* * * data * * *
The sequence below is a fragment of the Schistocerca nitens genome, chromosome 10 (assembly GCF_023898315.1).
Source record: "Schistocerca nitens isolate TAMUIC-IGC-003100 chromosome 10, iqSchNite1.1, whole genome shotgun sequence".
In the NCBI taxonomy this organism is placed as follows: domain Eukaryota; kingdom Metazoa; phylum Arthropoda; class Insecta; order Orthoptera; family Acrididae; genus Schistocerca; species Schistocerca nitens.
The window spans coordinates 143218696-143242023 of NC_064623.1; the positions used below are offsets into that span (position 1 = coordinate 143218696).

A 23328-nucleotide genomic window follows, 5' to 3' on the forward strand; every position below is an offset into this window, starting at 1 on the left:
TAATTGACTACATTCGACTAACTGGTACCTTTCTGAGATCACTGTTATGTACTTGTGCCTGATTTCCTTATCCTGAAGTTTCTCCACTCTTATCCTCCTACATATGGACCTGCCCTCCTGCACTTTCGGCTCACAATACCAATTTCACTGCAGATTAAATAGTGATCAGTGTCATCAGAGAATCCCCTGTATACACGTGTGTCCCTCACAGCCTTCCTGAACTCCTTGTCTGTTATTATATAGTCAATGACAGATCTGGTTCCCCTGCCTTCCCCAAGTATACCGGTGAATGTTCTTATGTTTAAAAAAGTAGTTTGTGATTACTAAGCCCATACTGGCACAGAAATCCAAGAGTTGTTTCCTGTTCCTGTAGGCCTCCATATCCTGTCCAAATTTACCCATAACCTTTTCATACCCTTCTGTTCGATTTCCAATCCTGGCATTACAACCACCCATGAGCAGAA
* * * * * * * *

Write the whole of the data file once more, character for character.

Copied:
The sequence below is a fragment of the Schistocerca nitens genome, chromosome 10 (assembly GCF_023898315.1).
Source record: "Schistocerca nitens isolate TAMUIC-IGC-003100 chromosome 10, iqSchNite1.1, whole genome shotgun sequence".
In the NCBI taxonomy this organism is placed as follows: domain Eukaryota; kingdom Metazoa; phylum Arthropoda; class Insecta; order Orthoptera; family Acrididae; genus Schistocerca; species Schistocerca nitens.
The window spans coordinates 143218696-143242023 of NC_064623.1; the positions used below are offsets into that span (position 1 = coordinate 143218696).

A 23328-nucleotide genomic window follows, 5' to 3' on the forward strand; every position below is an offset into this window, starting at 1 on the left:
TAATTGACTACATTCGACTAACTGGTACCTTTCTGAGATCACTGTTATGTACTTGTGCCTGATTTCCTTATCCTGAAGTTTCTCCACTCTTATCCTCCTACATATGGACCTGCCCTCCTGCACTTTCGGCTCACAATACCAATTTCACTGCAGATTAAATAGTGATCAGTGTCATCAGAGAATCCCCTGTATACACGTGTGTCCCTCACAGCCTTCCTGAACTCCTTGTCTGTTATTATATAGTCAATGACAGATCTGGTTCCCCTGCCTTCCCCAAGTATACCGGTGAATGTTCTTATGTTTAAAAAAGTAGTTTGTGATTACTAAGCCCATACTGGCACAGAAATCCAAGAGTTGTTTCCTGTTCCTGTAGGCCTCCATATCCTGTCCAAATTTACCCATAACCTTTTCATACCCTTCTGTTCGATTTCCAATCCTGGCATTACAACCACCCATGAGCAGAA